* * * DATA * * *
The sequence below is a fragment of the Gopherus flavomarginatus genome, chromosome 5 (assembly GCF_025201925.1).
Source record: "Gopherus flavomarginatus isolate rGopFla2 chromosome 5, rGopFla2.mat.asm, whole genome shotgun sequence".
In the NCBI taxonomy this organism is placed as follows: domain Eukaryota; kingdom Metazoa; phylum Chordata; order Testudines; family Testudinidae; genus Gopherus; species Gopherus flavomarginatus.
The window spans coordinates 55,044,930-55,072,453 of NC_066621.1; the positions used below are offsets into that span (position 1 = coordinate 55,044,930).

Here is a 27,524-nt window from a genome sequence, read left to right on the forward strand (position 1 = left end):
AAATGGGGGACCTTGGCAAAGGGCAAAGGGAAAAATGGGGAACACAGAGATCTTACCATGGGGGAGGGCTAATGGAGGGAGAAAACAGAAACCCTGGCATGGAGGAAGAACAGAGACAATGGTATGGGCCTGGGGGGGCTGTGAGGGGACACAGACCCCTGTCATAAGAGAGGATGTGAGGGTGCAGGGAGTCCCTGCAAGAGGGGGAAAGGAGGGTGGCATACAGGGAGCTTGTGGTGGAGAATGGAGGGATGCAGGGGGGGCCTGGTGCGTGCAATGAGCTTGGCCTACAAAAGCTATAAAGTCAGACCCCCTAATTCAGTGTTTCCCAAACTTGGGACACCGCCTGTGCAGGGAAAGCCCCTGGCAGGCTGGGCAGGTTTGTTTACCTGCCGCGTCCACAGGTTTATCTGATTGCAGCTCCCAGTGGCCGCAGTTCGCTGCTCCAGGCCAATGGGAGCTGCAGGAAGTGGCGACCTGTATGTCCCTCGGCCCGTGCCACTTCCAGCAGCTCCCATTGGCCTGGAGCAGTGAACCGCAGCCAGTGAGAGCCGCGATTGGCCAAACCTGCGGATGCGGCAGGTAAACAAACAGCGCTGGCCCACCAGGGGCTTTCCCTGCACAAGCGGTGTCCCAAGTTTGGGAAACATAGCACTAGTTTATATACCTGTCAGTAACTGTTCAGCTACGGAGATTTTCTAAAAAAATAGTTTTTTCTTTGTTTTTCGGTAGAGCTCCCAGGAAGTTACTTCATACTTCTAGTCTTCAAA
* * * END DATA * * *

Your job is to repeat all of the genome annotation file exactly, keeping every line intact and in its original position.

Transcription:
The sequence below is a fragment of the Gopherus flavomarginatus genome, chromosome 5 (assembly GCF_025201925.1).
Source record: "Gopherus flavomarginatus isolate rGopFla2 chromosome 5, rGopFla2.mat.asm, whole genome shotgun sequence".
In the NCBI taxonomy this organism is placed as follows: domain Eukaryota; kingdom Metazoa; phylum Chordata; order Testudines; family Testudinidae; genus Gopherus; species Gopherus flavomarginatus.
The window spans coordinates 55,044,930-55,072,453 of NC_066621.1; the positions used below are offsets into that span (position 1 = coordinate 55,044,930).

Here is a 27,524-nt window from a genome sequence, read left to right on the forward strand (position 1 = left end):
AAATGGGGGACCTTGGCAAAGGGCAAAGGGAAAAATGGGGAACACAGAGATCTTACCATGGGGGAGGGCTAATGGAGGGAGAAAACAGAAACCCTGGCATGGAGGAAGAACAGAGACAATGGTATGGGCCTGGGGGGGCTGTGAGGGGACACAGACCCCTGTCATAAGAGAGGATGTGAGGGTGCAGGGAGTCCCTGCAAGAGGGGGAAAGGAGGGTGGCATACAGGGAGCTTGTGGTGGAGAATGGAGGGATGCAGGGGGGGCCTGGTGCGTGCAATGAGCTTGGCCTACAAAAGCTATAAAGTCAGACCCCCTAATTCAGTGTTTCCCAAACTTGGGACACCGCCTGTGCAGGGAAAGCCCCTGGCAGGCTGGGCAGGTTTGTTTACCTGCCGCGTCCACAGGTTTATCTGATTGCAGCTCCCAGTGGCCGCAGTTCGCTGCTCCAGGCCAATGGGAGCTGCAGGAAGTGGCGACCTGTATGTCCCTCGGCCCGTGCCACTTCCAGCAGCTCCCATTGGCCTGGAGCAGTGAACCGCAGCCAGTGAGAGCCGCGATTGGCCAAACCTGCGGATGCGGCAGGTAAACAAACAGCGCTGGCCCACCAGGGGCTTTCCCTGCACAAGCGGTGTCCCAAGTTTGGGAAACATAGCACTAGTTTATATACCTGTCAGTAACTGTTCAGCTACGGAGATTTTCTAAAAAAATAGTTTTTTCTTTGTTTTTCGGTAGAGCTCCCAGGAAGTTACTTCATACTTCTAGTCTTCAAA